According to the NCAA, less than six percent of all high school senior soccer players will move on to the NCAA Division I, II or III ranks. The recruiting process can be daunting, frustrating and downright confusing for a majority of the athletes seeking one of the highly coveted, yet limited, soccer scholarships.
Therefore, ESPNHS is turning to the athletes for helpful advice in dealing with the recruiting process.
Each week, ESPNHS will feature tips for high school seniors who have verbally committed to NCAA Division I programs.
QUESTION: “What did you learn or what surprised you about the recruiting process?”
JORDAN BINGHAM, Ontario, Calif.
High School: Damien (La Verne, Calif.)
Club: Albion SC
College Commitment: Seattle
“All the work involved for both myself and my parents. My advice to younger players is to make sure you start the process early. Get a head start on researching what kind of school you are interested in and start making contact with those coaches. Get your name out there so any chance you can get looked at, you will be ready. Lastly, always follow up with any coach that comes to watch you play.”
PAT SHELTON, Fla.
High School: Wharton (Tampa, Fla.)
Club: Clearwater Chargers
College Commitment: High Point
“You have to market yourself instead of waiting for the right school to come along.”
WILLIAM GRACE, Crofton, Md.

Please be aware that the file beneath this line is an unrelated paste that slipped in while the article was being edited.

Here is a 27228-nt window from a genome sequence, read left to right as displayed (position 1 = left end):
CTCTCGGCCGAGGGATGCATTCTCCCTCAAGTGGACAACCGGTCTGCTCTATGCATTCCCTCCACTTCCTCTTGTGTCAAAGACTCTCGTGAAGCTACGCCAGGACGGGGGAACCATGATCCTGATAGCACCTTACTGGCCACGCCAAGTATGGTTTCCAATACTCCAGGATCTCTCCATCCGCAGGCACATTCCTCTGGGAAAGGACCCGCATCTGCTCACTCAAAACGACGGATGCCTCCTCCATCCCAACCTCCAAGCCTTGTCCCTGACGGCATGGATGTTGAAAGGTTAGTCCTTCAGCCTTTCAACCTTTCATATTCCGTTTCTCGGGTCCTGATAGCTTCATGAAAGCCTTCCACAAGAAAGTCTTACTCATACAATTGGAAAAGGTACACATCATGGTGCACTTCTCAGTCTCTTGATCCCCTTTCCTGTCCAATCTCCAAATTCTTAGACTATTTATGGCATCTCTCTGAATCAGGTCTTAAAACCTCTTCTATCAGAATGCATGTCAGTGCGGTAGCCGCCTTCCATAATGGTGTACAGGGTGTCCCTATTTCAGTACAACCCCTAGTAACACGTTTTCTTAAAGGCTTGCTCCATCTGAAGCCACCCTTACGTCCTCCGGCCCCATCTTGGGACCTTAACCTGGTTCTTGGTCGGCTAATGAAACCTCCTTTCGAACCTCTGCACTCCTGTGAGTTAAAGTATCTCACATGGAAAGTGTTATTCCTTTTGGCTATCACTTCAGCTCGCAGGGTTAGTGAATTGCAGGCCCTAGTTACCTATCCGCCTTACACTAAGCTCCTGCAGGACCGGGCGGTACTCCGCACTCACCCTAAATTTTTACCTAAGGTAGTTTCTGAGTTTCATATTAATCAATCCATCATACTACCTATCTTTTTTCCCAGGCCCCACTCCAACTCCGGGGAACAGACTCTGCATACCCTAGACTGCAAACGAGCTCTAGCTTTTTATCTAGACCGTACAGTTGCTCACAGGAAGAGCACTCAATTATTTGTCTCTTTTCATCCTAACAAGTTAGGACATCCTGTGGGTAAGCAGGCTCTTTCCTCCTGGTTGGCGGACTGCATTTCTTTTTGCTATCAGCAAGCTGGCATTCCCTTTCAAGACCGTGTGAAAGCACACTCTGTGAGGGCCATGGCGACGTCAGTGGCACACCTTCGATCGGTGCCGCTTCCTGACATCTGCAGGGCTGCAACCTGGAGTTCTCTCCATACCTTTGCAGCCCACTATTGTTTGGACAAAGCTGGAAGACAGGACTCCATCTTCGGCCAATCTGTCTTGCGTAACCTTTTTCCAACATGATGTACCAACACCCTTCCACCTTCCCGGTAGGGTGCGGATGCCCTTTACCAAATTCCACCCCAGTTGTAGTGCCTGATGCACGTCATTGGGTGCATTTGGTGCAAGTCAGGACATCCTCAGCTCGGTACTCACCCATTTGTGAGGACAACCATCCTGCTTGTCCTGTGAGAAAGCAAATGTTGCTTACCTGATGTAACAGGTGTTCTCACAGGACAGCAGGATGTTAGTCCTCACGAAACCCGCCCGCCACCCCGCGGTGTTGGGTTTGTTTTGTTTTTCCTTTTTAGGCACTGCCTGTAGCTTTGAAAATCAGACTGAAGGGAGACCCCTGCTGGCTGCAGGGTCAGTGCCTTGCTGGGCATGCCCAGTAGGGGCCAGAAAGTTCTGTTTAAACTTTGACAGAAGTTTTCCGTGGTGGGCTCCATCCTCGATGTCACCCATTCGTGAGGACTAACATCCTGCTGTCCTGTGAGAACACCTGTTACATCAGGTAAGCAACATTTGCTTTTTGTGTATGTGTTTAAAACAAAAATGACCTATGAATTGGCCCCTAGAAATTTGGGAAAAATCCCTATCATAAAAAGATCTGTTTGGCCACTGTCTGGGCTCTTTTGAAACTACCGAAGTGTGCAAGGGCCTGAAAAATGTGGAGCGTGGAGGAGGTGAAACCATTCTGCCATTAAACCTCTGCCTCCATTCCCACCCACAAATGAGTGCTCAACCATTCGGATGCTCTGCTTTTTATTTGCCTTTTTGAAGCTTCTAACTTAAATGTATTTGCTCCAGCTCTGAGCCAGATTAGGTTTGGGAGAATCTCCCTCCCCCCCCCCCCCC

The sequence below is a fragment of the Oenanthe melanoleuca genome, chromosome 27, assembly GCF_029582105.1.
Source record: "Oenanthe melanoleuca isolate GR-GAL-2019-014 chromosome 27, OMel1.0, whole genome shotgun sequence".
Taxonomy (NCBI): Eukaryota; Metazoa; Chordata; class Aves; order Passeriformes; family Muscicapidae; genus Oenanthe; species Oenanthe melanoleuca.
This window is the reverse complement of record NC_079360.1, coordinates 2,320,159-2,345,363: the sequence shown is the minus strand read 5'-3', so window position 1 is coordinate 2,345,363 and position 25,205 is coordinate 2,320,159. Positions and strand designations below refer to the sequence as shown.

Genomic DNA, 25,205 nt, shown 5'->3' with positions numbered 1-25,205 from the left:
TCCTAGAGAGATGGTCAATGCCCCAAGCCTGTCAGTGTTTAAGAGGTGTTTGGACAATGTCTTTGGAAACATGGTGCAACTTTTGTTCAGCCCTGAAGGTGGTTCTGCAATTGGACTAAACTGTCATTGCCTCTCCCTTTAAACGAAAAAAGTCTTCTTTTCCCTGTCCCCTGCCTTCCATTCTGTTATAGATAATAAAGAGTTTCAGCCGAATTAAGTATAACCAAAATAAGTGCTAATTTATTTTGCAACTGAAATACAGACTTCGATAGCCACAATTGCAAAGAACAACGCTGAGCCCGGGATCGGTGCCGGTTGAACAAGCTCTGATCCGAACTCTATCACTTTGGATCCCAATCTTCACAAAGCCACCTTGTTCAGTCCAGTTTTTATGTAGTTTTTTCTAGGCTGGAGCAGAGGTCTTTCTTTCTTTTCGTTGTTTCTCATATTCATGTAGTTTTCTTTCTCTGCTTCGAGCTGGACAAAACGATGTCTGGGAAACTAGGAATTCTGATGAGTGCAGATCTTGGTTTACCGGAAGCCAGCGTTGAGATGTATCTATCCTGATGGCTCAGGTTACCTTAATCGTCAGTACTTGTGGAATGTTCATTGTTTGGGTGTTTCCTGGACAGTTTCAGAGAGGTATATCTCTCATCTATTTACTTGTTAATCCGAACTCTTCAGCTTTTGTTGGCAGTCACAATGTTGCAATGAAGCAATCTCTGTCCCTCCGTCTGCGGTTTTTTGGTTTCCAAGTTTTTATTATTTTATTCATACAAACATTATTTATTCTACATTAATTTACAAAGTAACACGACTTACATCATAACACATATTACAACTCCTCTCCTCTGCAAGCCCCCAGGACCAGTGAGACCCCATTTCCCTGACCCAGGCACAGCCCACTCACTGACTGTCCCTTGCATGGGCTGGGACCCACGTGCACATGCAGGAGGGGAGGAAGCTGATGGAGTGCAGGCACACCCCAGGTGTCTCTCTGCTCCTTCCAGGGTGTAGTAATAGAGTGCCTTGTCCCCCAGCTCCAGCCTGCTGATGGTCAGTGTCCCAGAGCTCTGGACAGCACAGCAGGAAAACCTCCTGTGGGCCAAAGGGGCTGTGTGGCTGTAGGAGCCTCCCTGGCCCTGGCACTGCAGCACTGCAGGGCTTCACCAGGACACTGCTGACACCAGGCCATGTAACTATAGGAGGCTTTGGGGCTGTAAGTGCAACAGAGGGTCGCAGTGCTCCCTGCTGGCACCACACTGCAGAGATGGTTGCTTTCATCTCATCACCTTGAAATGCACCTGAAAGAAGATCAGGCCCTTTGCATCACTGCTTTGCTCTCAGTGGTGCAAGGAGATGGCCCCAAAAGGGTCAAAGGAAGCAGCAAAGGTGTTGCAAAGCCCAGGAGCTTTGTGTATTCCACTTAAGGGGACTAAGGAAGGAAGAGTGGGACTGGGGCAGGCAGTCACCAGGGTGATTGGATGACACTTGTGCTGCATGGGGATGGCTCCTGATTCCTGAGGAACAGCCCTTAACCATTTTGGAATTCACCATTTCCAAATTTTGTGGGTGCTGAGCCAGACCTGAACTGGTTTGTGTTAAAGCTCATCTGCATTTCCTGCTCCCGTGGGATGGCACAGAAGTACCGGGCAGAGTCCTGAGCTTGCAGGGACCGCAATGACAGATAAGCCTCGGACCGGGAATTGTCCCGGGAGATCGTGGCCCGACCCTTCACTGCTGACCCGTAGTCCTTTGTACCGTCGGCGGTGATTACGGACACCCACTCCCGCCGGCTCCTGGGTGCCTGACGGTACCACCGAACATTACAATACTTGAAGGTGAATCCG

High School: Archbishop Spalding (Severn, Md.)
Club: Maryland Rush Nike
College Commitment: Lehigh
“Players really need to make contact with college coaches. Don't play games. Identify the colleges you want to attend early and go after them.”
FAIK HAJDEROVIC, St. Louis, Mo.
High School: Mehlville (St. Louis, Mo.)
Club: Scott Gallagher-Metro
College Commitment: Evansville
“The best advice for younger players is to work hard, be nice and be polite during the recruiting process.”
KYLE PARKER, Waxhaw, N.C.
High School: Marvin Ridge (Waxhaw, N.C.)
Club: Charlotte Soccer Academy
College Commitment: North Carolina-Charlotte
“(1) Grades are really important and go a long way toward giving you the most opportunities, (2) visit schools, try to understand what you are really looking for in a college and be consistent in your follow up with the coaches, (3) Play your game and don’t try to do things you wouldn’t normally do just because you are trying to impress a coach and (4) practice like you’re the worst player on the team and perform like you’re the best!”